What do we do when the state runs short of electrical employees in the next few years?
Hire more, Lanier Technical College officials say.
“We have a critical shortage of workers and need smart students to replace the retiring work force,” said Neil Matheson, lead instructor of the electronics program and the Lanier Tech director of a grant doled out across the state to help with this problem. “The power companies are in crisis mode with people retiring in the next five to 10 years, and we need mature students who can go in and understand what they’re dealing with.”
Under a Department of Labor E.N.E.R.G.E. grant, Lanier Tech offered classes Wednesday and Thursday to local high school teachers who can encourage their students to pursue technical training.
The grant focuses on five energy industries — electric, oil/natural gas/pipelines, nuclear, transmission/generation energy and energy-related construction — and targets jobs such as carpentry, electrical line work, maintenance, wiring and welding.
“This is my niche of students. This is what I teach all day long,” said Cynthia Greer, who teaches environmental science and Advanced Placement environmental science classes at North Hall High School. “I teach many kids who will end up going to Lanier Tech in areas like landscape management and construction, and I tell them, if it’s green-centered, they’ll find a job.”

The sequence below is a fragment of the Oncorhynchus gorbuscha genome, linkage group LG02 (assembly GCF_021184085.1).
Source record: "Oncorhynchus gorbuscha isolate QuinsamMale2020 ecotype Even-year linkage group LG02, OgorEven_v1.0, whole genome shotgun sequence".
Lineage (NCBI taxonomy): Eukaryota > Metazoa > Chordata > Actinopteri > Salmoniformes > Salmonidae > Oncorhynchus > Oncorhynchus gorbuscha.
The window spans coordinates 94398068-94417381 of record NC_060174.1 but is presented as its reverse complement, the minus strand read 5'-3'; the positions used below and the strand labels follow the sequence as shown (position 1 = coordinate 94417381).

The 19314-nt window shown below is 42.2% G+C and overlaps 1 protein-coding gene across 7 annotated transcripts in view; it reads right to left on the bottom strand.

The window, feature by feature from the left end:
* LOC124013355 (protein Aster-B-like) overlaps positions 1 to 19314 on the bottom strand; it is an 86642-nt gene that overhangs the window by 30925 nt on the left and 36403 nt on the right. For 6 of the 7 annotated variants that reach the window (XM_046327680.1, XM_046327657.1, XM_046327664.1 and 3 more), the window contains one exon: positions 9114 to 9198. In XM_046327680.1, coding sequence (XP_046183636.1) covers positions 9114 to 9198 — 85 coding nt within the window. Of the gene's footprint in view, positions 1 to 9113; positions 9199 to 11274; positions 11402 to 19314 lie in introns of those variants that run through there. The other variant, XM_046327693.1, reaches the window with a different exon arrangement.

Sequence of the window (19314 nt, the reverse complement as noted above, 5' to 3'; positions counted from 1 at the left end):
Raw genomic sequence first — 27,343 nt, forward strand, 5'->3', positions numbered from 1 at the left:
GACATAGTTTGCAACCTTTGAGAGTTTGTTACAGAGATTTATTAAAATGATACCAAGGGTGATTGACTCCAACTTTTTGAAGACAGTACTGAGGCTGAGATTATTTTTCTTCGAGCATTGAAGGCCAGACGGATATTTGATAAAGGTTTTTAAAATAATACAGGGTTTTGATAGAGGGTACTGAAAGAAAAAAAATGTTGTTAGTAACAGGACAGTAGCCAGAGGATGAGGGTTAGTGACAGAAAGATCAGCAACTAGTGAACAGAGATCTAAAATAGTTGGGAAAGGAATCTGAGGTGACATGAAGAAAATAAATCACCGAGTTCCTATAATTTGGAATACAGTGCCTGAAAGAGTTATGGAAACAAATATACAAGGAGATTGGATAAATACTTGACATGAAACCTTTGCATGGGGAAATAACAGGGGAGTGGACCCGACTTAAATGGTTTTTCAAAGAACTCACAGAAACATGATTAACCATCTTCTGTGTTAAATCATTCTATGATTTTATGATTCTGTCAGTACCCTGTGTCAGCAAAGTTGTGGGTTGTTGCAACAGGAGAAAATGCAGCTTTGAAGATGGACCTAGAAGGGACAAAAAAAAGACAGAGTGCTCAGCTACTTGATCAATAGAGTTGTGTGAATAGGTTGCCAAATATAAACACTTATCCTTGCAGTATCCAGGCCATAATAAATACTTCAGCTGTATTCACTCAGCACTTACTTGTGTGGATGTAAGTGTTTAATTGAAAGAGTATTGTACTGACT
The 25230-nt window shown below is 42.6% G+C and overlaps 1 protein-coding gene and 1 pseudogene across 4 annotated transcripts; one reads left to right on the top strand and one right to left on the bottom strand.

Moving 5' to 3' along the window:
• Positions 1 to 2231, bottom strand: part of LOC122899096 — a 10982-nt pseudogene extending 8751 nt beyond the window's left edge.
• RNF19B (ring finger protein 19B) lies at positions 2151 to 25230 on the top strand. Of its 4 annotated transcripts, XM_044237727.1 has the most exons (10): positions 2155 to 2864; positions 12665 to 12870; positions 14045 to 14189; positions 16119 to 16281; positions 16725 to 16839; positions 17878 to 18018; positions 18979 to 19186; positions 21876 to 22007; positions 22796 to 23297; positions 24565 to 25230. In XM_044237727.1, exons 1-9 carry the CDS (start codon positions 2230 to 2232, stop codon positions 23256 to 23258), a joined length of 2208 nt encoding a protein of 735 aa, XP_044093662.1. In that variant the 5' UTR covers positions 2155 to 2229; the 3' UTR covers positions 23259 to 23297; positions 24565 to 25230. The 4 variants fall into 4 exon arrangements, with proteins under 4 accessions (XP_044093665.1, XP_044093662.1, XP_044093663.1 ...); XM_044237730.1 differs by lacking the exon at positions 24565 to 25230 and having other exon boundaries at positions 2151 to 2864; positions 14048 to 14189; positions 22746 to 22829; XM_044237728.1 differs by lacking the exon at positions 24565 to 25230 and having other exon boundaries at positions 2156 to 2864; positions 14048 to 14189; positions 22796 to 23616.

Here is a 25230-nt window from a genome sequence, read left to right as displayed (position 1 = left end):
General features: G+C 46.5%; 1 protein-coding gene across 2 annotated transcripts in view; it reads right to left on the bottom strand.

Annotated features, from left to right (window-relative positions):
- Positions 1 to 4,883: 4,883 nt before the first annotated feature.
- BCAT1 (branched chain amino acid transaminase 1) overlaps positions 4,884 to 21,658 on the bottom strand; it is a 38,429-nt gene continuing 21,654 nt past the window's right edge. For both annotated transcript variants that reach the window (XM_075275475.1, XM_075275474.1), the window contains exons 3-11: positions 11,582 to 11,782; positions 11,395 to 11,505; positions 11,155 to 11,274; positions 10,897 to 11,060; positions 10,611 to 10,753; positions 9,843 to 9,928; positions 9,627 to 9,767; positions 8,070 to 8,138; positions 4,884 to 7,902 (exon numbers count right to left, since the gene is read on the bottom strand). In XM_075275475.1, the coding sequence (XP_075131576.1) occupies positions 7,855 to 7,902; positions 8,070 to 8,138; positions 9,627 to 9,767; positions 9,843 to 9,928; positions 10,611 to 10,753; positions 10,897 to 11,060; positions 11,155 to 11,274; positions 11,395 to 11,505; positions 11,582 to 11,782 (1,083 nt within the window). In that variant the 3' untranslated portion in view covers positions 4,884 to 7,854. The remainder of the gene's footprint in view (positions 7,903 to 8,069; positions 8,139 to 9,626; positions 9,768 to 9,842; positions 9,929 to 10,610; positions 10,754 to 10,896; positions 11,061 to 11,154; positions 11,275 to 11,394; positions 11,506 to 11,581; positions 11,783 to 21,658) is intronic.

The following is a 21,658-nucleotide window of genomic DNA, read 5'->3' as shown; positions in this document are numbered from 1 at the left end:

On Wednesday, the group learned hands-on experiments to use in the classroom to talk about the environment, and on Thursday traveled to the Buford Dam Powerhouse to discuss energy.
“Last year we collected plastic bottles and hung them from the ceiling in the cafeteria to show how much plastic we use,” said Kelly Woodham, the action service coordinator at West Hall High School. “After Wednesday’s lesson, I want to create an energy patrol group on campus to find and log ways we can recycle and reduce waste on campus.”
Some teachers discussed how to implement the ideas into their curriculum. But Scott Woerner, who teaches physical education to early elementary school grades in two Rabun County schools, decided to take the class to brush up on science knowledge for possible job opportunities.
“I used to teach science, so I thought I’d bone up on the science side, and next week I take a P.E. workshop in Smyrna,” he said. “The more you can do, the more marketable you can become. In terms of incorporating this into my classes now, there are days when I can’t teach P.E. to the students, so I can show them pictures from today and tell them what I learned.”
Cecil Quinley, chief electrical engineer for the dam, led the group through the entire utility, including areas around the turbines and a slimy 200-foot tunnel blasted through granite rock about 150 feet under Buford Dam Road.
The teachers argued about the type of rock in the tunnel, took pictures of the goats that chew down the grass along the rocky hillside of the dam and marveled at the type of jobs needed to keep the dam running.
“In generations before, you could stay with one company your whole life, but not now,” said John Cundey, a physical science professor at Winder-Barrow High School. “I tell my seniors that they’re going to be working many jobs, and especially in this economic climate, they shouldn’t be afraid to pick up a wide range of knowledge and various skills.”